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You want to stay late to catch up, but you need to rush home to get dinner, because you

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know that you have kids that have to get to practice later on.

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You also know that they have their own homework.

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So was this scenario describing just me, or were you on the struggle bus here with me?

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Overworked, understaffed, tired and exhausted? My friends, this is what we call a slump.

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It's when you're not performing at your best, you feel disempowered and stuck, and it feels

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like you just can't get anything done.

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And I'm guessing that you guys have

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experienced being in a slump before yourselves.

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Now, research says that slumps can be early predictors of full blown burnout.

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That landslide of work stuff you just can't get ahead of, it's like a paralysis that makes

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it difficult to even drag ourselves to work because it feels like whatever we do, it just

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doesn't matter.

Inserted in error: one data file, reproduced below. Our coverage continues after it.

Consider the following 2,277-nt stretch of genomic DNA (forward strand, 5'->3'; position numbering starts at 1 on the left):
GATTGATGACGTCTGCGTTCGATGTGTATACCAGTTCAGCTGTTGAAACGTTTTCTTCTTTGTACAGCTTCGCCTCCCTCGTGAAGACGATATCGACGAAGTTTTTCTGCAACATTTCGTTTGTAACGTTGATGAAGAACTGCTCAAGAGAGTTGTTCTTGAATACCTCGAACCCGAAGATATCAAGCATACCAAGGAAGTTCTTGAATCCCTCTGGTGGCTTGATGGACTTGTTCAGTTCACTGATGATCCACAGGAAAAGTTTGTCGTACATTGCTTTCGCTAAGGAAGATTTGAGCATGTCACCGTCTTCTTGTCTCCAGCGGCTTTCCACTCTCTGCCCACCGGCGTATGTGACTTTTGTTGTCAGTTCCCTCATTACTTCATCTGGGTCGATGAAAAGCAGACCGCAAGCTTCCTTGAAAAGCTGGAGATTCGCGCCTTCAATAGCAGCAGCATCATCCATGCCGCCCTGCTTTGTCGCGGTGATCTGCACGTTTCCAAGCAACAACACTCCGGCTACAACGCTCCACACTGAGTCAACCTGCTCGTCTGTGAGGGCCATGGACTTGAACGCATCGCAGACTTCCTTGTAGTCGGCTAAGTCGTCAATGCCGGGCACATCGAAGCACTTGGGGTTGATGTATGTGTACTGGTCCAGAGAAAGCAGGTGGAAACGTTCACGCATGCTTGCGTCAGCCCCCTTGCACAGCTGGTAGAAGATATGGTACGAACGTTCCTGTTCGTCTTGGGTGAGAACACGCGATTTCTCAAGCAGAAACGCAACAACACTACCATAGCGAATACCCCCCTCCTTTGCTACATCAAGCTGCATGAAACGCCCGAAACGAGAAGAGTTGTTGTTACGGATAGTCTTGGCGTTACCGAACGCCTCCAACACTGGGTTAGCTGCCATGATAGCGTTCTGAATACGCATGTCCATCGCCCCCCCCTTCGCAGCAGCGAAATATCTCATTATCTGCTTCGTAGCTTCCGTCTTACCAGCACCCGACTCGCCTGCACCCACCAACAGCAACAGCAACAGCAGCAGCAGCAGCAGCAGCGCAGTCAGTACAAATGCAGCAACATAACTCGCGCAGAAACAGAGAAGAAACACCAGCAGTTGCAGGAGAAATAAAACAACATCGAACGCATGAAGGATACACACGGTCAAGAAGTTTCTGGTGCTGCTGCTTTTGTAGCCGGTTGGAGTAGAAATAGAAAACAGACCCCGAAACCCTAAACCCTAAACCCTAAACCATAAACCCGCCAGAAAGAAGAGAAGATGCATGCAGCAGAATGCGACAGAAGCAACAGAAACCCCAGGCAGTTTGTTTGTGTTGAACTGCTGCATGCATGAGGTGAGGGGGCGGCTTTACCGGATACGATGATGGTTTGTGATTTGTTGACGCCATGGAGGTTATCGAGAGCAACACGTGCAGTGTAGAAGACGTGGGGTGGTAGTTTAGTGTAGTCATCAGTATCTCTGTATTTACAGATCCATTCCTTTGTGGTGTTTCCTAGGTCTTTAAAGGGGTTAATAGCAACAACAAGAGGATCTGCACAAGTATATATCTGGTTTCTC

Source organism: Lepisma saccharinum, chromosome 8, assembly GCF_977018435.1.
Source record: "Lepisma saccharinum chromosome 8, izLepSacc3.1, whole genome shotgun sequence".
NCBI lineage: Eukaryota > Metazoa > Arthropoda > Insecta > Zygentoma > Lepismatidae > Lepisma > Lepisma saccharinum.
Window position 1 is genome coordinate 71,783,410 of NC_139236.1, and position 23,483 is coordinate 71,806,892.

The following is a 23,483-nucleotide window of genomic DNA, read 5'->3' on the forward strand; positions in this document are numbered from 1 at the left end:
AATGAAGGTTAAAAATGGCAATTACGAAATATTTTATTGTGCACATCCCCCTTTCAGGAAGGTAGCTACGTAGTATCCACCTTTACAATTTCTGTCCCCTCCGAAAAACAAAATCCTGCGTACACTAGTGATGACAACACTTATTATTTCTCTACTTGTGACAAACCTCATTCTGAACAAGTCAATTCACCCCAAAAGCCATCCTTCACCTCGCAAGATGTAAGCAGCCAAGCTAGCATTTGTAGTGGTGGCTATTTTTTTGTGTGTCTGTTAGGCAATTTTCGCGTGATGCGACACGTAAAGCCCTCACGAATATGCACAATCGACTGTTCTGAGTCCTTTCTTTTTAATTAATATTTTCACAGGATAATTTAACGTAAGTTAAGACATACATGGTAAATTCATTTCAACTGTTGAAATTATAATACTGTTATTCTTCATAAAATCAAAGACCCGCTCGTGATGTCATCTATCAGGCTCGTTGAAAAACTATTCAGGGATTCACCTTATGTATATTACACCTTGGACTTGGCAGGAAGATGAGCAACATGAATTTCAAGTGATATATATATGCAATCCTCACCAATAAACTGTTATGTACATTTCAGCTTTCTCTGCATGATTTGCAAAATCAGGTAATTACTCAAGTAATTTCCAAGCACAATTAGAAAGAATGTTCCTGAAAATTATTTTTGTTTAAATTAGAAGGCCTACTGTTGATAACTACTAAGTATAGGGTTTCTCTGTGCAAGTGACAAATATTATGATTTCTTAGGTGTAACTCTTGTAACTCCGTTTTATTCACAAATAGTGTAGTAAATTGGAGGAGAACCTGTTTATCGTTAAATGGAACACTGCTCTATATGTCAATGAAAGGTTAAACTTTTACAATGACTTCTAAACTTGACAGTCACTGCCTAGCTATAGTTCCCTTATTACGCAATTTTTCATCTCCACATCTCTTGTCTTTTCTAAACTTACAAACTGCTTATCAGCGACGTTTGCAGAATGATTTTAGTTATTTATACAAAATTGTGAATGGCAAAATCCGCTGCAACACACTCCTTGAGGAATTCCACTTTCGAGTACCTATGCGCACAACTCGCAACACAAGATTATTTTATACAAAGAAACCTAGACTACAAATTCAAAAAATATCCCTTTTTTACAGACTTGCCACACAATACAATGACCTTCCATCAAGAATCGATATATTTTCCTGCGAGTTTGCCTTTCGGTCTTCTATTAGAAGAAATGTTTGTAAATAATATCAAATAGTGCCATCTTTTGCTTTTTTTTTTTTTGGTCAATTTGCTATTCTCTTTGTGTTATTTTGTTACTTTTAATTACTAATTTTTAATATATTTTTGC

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So today I thought we would spend a few

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minutes talking about what we can really do about it because we shouldn't have to live our

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lives feeling disempowered, feeling like we're in this slump, the one that we can never get

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out of, and we certainly don't want to go into a full blown burnout.

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So when we are in a slump, we really need to become self aware and we have to understand

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why we're in that slump.

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To be even begin with, we need to identify the

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key factors that are leading us down that road of doom.